Look into my eyes
What do you see?
Do you see what they want you to?
Do you see the truth?
Do you see me?
What do you choose to see?
I live in a world where image is relative
If I don’t look how you want, will you love me?
Will you dislike me? Will you be negative?
If I don’t fit into your box, will you let me fly or clip my wings?
Will you compare me to the girls online or let me be
Will I be able to create my own narrative? What will I bring?
I live in a world where I cannot awaken and choose what to wear
They choose for me
‘She shouldn’t wear that’
They decide for me
‘She shouldn’t dress like that’
They criticise me
Will I be able to create my own narrative? What song will I sing?
I live in a world where I do not belong
The heavens above with the breeze in the trees, the sunlight shining on the clouds,
Surely there’s acceptance that is lifelong
I live in a world where maybe one day I will decide who I want to be
Will I be able to create my own narrative? To freedom I grab and cling
Look into my eyes
What do you see
Do you see what they want you to,
Or the truth of me?
I know what I see
‘I live in a world’, is a poem written to reflect the way society can box and project images onto girls that can be damaging and long-term. We all live in a world highly motivated and influenced by social media. One wrong move or one highly supported opinion can break another down. It is important to reflect, take a minute and decide who You want to be.
The poem follows a cyclical structure. It starts and ends with the speaker directing the reader to look into their eyes. Intrusive. They are put on the spot from the very beginning, forcing the reader to look deep into what their own image is of themselves. This is a powerful move to instantly connect and engage the reader into feeling emotion and pity for the speaker.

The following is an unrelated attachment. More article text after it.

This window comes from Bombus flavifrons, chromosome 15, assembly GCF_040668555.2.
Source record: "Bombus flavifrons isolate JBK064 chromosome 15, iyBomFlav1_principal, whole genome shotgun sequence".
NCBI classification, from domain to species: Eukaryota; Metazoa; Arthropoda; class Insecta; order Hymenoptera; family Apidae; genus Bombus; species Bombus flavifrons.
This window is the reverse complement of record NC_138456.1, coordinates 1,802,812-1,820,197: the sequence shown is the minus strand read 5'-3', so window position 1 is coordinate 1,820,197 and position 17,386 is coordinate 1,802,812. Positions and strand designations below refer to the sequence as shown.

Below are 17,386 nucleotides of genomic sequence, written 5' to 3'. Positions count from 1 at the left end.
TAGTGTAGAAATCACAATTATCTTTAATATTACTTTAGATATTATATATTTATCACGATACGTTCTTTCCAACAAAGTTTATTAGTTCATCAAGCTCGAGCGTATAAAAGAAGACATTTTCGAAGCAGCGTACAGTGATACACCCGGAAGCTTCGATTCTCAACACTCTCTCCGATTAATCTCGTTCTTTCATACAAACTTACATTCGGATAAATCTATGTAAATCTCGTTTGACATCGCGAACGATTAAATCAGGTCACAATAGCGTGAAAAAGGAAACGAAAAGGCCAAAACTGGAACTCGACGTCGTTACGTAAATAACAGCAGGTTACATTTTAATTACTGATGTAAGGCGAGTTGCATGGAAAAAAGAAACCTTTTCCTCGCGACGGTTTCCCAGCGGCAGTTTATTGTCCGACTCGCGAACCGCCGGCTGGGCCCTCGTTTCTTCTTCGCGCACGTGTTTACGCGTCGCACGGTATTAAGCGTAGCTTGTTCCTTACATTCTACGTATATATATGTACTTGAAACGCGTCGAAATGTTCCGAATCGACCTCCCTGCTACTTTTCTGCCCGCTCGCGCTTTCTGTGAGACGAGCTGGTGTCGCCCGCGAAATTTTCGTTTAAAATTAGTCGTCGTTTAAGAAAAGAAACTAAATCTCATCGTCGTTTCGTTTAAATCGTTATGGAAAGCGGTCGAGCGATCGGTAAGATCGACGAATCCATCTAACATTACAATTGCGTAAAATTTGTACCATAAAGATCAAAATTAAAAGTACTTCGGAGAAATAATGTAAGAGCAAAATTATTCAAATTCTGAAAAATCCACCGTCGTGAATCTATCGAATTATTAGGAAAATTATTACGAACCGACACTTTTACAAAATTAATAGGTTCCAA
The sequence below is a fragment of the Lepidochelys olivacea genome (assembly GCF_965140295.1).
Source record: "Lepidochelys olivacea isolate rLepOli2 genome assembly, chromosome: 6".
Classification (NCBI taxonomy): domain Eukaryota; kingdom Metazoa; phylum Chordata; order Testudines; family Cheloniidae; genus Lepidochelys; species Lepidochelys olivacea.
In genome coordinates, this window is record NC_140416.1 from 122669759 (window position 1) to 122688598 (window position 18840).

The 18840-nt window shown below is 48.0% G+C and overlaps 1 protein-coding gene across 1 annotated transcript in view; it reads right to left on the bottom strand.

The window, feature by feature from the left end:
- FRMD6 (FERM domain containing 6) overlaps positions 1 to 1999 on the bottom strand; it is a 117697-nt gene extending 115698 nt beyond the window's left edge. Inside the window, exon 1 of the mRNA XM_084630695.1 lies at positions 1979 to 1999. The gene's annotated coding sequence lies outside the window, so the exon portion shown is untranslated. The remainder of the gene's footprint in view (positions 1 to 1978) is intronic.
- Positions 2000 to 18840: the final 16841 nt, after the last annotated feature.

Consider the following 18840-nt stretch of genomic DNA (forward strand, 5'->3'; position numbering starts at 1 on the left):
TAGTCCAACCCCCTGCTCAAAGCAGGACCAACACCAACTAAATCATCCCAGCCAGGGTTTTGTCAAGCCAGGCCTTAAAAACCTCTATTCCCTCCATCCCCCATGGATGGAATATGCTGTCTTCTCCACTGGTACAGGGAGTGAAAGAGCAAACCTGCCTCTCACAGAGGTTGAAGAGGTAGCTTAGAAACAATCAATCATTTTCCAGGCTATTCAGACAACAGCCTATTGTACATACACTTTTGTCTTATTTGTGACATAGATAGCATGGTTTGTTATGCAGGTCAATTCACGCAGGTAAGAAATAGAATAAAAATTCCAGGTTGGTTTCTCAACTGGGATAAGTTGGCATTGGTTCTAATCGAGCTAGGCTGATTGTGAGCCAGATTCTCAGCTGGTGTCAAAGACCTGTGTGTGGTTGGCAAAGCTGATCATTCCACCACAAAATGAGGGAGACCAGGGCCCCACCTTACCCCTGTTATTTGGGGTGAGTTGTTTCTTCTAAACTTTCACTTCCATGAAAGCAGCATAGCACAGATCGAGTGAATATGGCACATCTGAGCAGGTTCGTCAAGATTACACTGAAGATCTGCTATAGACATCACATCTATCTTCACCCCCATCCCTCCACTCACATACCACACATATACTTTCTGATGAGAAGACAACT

The speaker constantly questions themselves and the reader throughout the poem. We see the three middle stanzas repeat the same lines ‘Will I be able to create my own narrative’ and ending with different rhyme clauses at the end of each line. This connects the three stanzas whilst they all pick on different areas of the speaker’s thoughts. It can demonstrate that whilst the speaker is considering different elements of their identity, they do remember that it all links to this constant question of whether they can create their own narrative. This central thought is connected through the consistent rhymes that do not follow a pattern (similar to the speaker’s state of mind), but the repetition does demonstrate it is something the speaker comes back to think about.
It is beautiful to note that by the end of the poem, the speaker has accepted that opinions are out there and intrusive, but it shouldn’t stop the speaker from making their own mind up of who they choose to be. They start the poem worried about the opinion of the reader and end it with clarity that despite what the reader sees, ‘I know what I see’. This speaks to satisfaction and contentment of the speaker, but also to wider readers. It is important to create your own narrative, decide solely who You choose to be. Yes society can influence and encourage, but that shouldn’t be the only voice we listen to. Wear what you want to wear, be who you want to be. Decide for yourself.
‘I live in a world’ is written to question, ask intrusive questions and dig deep into our own mental views of ourselves, but also to motivate and push the reader to be independent in what they decide. Do you see what they want you to see, or do you decide for yourself? Live in the world you choose for you.